The show trials were effective partly because they deftly reversed the truth. To conspire to destroy the defendants, Stalin accused them of conspiring to destroy him. He imposed impossible targets on straining Soviet factories; when accidents followed, the managers were forced to confess to “sabotage”. Like Hitler, Stalin made a point of saying the opposite of what he did. In 1936, the first year of the Great Terror, he had a rather liberal new Soviet constitution published. Many in the West chose to believe it. As with the Nazis’ “big lie”, shameless audacity is a disinformation strategy in itself. It must have been hard to accept that any regime could compel such convincing false confessions, or fake an entire constitution.

No one has quite attempted that scale of deceit in the post-truth era, but reversing the truth remains a potent trick. Just think of how Donald Trump countered the accusation that he was spreading “fake news” by making the term his own – turning the charge on his accusers, and even claiming he’d coined it.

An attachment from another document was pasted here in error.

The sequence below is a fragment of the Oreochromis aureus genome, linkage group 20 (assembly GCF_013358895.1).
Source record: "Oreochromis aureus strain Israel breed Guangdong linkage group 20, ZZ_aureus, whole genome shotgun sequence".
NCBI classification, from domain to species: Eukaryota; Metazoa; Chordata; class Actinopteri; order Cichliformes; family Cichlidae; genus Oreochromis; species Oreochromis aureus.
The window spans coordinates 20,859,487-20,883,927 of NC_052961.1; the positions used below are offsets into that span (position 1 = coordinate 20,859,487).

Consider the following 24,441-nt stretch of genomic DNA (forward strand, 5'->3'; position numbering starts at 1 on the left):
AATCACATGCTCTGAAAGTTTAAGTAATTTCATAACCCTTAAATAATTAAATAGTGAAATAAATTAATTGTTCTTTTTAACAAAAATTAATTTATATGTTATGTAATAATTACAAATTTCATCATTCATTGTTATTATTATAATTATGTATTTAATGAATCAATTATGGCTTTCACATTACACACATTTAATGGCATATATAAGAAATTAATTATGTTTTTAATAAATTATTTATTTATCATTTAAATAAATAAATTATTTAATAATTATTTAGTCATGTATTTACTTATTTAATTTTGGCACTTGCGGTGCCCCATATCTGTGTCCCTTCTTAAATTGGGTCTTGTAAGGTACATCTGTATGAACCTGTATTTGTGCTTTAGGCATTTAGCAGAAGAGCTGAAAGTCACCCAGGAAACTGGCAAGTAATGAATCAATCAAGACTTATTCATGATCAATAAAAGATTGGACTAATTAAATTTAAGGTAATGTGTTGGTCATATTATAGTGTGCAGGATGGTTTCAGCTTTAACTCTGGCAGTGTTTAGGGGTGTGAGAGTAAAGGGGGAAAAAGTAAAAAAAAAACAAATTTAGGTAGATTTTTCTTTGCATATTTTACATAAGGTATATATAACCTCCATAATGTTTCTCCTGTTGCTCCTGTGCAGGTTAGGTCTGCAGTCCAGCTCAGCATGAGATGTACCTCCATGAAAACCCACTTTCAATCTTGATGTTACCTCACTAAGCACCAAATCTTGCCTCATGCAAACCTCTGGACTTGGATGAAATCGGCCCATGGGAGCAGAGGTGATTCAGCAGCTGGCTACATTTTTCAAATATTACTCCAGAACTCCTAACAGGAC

Post-truth describes a new abandonment of the very idea of objective truth. But George Orwell was already concerned that this concept was under attack in 1946, helped along by the complacency of dictatorship-friendly Western intellectuals. “What is new in totalitarianism,” he warned in his essay “The Prevention of Literature”, “is that its doctrines are not only unchallengeable but also unstable. They have to be accepted on pain of damnation, but on the other hand they are always liable to be altered on a moment’s notice.”

A few years later, the political theorist Hannah Arendt argued that Nazis and Stalinists, each immersed in their grand conspiratorial fictions, had already reached this point in the 1930s – and that they had exploited a similar sense of alienation and confusion in ordinary people. As she wrote in her 1951 book, The Origins of Totalitarianism: “In an ever-changing, incomprehensible world the masses had reached the point where they would, at the same time, believe everything and nothing, think that everything was possible and that nothing was true.” There is a reason that sales of Arendt’s masterwork – and Orwell’s Nineteen Eighty-Four – have spiked since November 2016.